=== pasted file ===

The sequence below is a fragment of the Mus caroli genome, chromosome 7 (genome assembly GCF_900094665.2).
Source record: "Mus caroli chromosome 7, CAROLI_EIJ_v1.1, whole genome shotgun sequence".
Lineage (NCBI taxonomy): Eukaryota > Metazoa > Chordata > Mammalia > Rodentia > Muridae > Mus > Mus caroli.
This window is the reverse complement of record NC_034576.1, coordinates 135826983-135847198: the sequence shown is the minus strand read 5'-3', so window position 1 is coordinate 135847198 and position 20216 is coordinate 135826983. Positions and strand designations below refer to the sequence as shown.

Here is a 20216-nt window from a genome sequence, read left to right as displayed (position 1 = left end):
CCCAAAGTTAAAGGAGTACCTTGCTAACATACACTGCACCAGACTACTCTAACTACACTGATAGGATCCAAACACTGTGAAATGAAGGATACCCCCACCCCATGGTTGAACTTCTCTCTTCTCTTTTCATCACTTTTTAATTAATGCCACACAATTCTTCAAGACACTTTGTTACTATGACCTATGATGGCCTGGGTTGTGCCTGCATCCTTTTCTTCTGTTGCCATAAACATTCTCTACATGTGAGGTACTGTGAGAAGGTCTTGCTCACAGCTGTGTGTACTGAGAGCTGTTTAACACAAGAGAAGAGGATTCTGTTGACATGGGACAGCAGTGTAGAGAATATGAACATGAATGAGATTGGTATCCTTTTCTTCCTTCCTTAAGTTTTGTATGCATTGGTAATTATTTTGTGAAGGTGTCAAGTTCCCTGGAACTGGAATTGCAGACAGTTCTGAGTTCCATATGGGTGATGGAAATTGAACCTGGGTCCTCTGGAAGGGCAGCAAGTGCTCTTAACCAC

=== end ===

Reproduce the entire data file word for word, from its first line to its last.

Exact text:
The sequence below is a fragment of the Mus caroli genome, chromosome 7 (genome assembly GCF_900094665.2).
Source record: "Mus caroli chromosome 7, CAROLI_EIJ_v1.1, whole genome shotgun sequence".
Lineage (NCBI taxonomy): Eukaryota > Metazoa > Chordata > Mammalia > Rodentia > Muridae > Mus > Mus caroli.
This window is the reverse complement of record NC_034576.1, coordinates 135826983-135847198: the sequence shown is the minus strand read 5'-3', so window position 1 is coordinate 135847198 and position 20216 is coordinate 135826983. Positions and strand designations below refer to the sequence as shown.

Here is a 20216-nt window from a genome sequence, read left to right as displayed (position 1 = left end):
CCCAAAGTTAAAGGAGTACCTTGCTAACATACACTGCACCAGACTACTCTAACTACACTGATAGGATCCAAACACTGTGAAATGAAGGATACCCCCACCCCATGGTTGAACTTCTCTCTTCTCTTTTCATCACTTTTTAATTAATGCCACACAATTCTTCAAGACACTTTGTTACTATGACCTATGATGGCCTGGGTTGTGCCTGCATCCTTTTCTTCTGTTGCCATAAACATTCTCTACATGTGAGGTACTGTGAGAAGGTCTTGCTCACAGCTGTGTGTACTGAGAGCTGTTTAACACAAGAGAAGAGGATTCTGTTGACATGGGACAGCAGTGTAGAGAATATGAACATGAATGAGATTGGTATCCTTTTCTTCCTTCCTTAAGTTTTGTATGCATTGGTAATTATTTTGTGAAGGTGTCAAGTTCCCTGGAACTGGAATTGCAGACAGTTCTGAGTTCCATATGGGTGATGGAAATTGAACCTGGGTCCTCTGGAAGGGCAGCAAGTGCTCTTAACCAC